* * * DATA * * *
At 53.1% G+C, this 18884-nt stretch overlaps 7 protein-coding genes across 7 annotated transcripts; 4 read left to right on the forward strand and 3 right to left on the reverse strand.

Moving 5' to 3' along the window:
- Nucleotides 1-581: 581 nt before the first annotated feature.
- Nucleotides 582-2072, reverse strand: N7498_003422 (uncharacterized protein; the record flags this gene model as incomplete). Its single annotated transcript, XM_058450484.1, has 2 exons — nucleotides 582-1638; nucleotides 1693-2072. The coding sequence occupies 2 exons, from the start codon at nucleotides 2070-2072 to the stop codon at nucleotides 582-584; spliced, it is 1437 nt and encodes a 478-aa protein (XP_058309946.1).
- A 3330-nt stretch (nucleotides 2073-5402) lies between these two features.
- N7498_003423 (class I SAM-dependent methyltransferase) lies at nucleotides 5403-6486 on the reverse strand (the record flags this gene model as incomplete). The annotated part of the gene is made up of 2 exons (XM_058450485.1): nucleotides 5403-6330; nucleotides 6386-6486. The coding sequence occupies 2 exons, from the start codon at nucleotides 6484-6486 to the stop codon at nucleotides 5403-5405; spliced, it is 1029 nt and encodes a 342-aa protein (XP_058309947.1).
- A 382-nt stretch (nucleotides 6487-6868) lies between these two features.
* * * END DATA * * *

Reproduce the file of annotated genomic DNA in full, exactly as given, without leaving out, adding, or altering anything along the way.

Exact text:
At 53.1% G+C, this 18884-nt stretch overlaps 7 protein-coding genes across 7 annotated transcripts; 4 read left to right on the forward strand and 3 right to left on the reverse strand.

Moving 5' to 3' along the window:
- Nucleotides 1-581: 581 nt before the first annotated feature.
- Nucleotides 582-2072, reverse strand: N7498_003422 (uncharacterized protein; the record flags this gene model as incomplete). Its single annotated transcript, XM_058450484.1, has 2 exons — nucleotides 582-1638; nucleotides 1693-2072. The coding sequence occupies 2 exons, from the start codon at nucleotides 2070-2072 to the stop codon at nucleotides 582-584; spliced, it is 1437 nt and encodes a 478-aa protein (XP_058309946.1).
- A 3330-nt stretch (nucleotides 2073-5402) lies between these two features.
- N7498_003423 (class I SAM-dependent methyltransferase) lies at nucleotides 5403-6486 on the reverse strand (the record flags this gene model as incomplete). The annotated part of the gene is made up of 2 exons (XM_058450485.1): nucleotides 5403-6330; nucleotides 6386-6486. The coding sequence occupies 2 exons, from the start codon at nucleotides 6484-6486 to the stop codon at nucleotides 5403-5405; spliced, it is 1029 nt and encodes a 342-aa protein (XP_058309947.1).
- A 382-nt stretch (nucleotides 6487-6868) lies between these two features.